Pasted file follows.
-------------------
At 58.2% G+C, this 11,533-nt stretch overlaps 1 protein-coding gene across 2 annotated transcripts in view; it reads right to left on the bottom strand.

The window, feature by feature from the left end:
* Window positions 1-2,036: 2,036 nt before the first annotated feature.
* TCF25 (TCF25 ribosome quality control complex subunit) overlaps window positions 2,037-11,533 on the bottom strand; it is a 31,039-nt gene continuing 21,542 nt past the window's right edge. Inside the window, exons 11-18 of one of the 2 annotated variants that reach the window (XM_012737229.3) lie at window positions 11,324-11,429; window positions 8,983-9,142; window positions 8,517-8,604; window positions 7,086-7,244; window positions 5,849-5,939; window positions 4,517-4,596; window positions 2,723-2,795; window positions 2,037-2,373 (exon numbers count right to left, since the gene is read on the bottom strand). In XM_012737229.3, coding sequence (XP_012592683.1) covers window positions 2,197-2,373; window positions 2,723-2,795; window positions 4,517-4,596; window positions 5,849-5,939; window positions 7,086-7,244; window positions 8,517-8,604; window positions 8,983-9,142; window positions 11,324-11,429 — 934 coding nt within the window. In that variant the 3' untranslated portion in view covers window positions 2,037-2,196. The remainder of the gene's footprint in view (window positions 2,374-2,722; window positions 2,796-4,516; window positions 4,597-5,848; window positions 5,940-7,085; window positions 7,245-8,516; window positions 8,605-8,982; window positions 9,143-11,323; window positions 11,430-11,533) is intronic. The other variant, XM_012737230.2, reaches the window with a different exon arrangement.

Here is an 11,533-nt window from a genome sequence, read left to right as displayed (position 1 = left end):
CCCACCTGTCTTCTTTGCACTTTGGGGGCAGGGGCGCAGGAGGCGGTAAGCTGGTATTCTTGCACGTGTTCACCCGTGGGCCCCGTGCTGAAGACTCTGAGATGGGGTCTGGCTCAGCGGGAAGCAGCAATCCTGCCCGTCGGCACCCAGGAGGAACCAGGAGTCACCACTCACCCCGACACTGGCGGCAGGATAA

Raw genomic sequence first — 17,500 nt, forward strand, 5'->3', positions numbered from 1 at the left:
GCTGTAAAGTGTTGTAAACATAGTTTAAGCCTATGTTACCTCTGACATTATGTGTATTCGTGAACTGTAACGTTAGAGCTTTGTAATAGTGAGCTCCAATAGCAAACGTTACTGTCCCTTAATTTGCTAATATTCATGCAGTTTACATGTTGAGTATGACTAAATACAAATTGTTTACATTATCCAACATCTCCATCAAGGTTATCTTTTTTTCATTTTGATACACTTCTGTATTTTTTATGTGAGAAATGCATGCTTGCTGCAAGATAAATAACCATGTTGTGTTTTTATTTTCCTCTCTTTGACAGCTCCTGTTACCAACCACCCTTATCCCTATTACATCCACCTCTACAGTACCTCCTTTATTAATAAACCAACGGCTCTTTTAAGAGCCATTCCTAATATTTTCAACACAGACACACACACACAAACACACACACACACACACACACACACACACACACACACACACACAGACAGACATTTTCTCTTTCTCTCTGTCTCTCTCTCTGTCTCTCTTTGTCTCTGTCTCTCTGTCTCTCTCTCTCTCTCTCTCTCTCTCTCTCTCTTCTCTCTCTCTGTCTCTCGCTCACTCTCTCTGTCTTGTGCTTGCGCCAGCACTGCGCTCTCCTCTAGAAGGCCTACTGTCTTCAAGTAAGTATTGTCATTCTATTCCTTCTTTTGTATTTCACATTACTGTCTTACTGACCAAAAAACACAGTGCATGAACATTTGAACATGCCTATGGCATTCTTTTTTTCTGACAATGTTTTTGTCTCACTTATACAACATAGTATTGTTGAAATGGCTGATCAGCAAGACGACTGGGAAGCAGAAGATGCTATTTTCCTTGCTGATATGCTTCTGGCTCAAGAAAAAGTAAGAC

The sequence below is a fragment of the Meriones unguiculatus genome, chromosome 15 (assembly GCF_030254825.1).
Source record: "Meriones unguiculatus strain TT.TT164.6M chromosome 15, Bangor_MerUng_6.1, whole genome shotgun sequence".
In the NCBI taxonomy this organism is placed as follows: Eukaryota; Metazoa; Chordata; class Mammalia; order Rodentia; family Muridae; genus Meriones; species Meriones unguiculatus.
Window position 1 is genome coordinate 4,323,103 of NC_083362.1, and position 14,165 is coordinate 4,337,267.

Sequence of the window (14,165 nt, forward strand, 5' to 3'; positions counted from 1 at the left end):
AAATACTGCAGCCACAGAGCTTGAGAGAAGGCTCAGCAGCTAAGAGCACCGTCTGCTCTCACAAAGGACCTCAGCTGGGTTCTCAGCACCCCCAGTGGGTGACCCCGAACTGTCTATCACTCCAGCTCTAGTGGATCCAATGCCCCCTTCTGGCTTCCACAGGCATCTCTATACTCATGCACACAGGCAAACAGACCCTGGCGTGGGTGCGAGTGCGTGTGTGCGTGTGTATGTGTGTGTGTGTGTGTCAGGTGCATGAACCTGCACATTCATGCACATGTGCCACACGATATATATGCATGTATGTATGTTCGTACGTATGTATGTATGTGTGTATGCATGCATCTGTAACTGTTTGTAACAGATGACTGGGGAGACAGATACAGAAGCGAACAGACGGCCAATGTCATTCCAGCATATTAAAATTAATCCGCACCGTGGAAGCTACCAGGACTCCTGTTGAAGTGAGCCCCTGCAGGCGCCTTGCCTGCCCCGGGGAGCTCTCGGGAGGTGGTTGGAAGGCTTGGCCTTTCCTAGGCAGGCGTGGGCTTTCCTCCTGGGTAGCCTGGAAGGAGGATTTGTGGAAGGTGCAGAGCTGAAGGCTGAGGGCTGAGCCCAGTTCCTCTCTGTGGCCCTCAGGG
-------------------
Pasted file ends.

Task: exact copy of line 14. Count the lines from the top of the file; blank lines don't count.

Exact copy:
AAATACTGCAGCCACAGAGCTTGAGAGAAGGCTCAGCAGCTAAGAGCACCGTCTGCTCTCACAAAGGACCTCAGCTGGGTTCTCAGCACCCCCAGTGGGTGACCCCGAACTGTCTATCACTCCAGCTCTAGTGGATCCAATGCCCCCTTCTGGCTTCCACAGGCATCTCTATACTCATGCACACAGGCAAACAGACCCTGGCGTGGGTGCGAGTGCGTGTGTGCGTGTGTATGTGTGTGTGTGTGTGTCAGGTGCATGAACCTGCACATTCATGCACATGTGCCACACGATATATATGCATGTATGTATGTTCGTACGTATGTATGTATGTGTGTATGCATGCATCTGTAACTGTTTGTAACAGATGACTGGGGAGACAGATACAGAAGCGAACAGACGGCCAATGTCATTCCAGCATATTAAAATTAATCCGCACCGTGGAAGCTACCAGGACTCCTGTTGAAGTGAGCCCCTGCAGGCGCCTTGCCTGCCCCGGGGAGCTCTCGGGAGGTGGTTGGAAGGCTTGGCCTTTCCTAGGCAGGCGTGGGCTTTCCTCCTGGGTAGCCTGGAAGGAGGATTTGTGGAAGGTGCAGAGCTGAAGGCTGAGGGCTGAGCCCAGTTCCTCTCTGTGGCCCTCAGGG